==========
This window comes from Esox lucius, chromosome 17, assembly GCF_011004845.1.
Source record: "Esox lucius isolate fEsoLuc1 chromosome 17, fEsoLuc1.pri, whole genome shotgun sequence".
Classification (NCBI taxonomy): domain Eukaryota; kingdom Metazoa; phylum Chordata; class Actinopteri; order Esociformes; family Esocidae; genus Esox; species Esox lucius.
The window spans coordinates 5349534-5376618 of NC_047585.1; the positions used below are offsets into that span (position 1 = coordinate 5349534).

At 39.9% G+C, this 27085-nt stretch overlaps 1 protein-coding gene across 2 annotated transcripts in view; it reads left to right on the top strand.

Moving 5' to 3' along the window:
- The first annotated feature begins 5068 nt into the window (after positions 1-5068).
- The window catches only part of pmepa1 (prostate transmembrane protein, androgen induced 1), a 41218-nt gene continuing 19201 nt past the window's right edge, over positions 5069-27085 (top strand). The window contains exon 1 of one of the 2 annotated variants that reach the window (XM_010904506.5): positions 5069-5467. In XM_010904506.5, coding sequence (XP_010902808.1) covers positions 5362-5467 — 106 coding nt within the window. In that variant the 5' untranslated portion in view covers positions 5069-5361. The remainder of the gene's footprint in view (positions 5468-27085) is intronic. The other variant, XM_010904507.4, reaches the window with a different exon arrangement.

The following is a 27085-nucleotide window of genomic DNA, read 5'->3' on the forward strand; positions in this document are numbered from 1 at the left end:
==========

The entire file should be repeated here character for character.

This window comes from Esox lucius, chromosome 17, assembly GCF_011004845.1.
Source record: "Esox lucius isolate fEsoLuc1 chromosome 17, fEsoLuc1.pri, whole genome shotgun sequence".
Classification (NCBI taxonomy): domain Eukaryota; kingdom Metazoa; phylum Chordata; class Actinopteri; order Esociformes; family Esocidae; genus Esox; species Esox lucius.
The window spans coordinates 5349534-5376618 of NC_047585.1; the positions used below are offsets into that span (position 1 = coordinate 5349534).

At 39.9% G+C, this 27085-nt stretch overlaps 1 protein-coding gene across 2 annotated transcripts in view; it reads left to right on the top strand.

Moving 5' to 3' along the window:
- The first annotated feature begins 5068 nt into the window (after positions 1-5068).
- The window catches only part of pmepa1 (prostate transmembrane protein, androgen induced 1), a 41218-nt gene continuing 19201 nt past the window's right edge, over positions 5069-27085 (top strand). The window contains exon 1 of one of the 2 annotated variants that reach the window (XM_010904506.5): positions 5069-5467. In XM_010904506.5, coding sequence (XP_010902808.1) covers positions 5362-5467 — 106 coding nt within the window. In that variant the 5' untranslated portion in view covers positions 5069-5361. The remainder of the gene's footprint in view (positions 5468-27085) is intronic. The other variant, XM_010904507.4, reaches the window with a different exon arrangement.

The following is a 27085-nucleotide window of genomic DNA, read 5'->3' on the forward strand; positions in this document are numbered from 1 at the left end: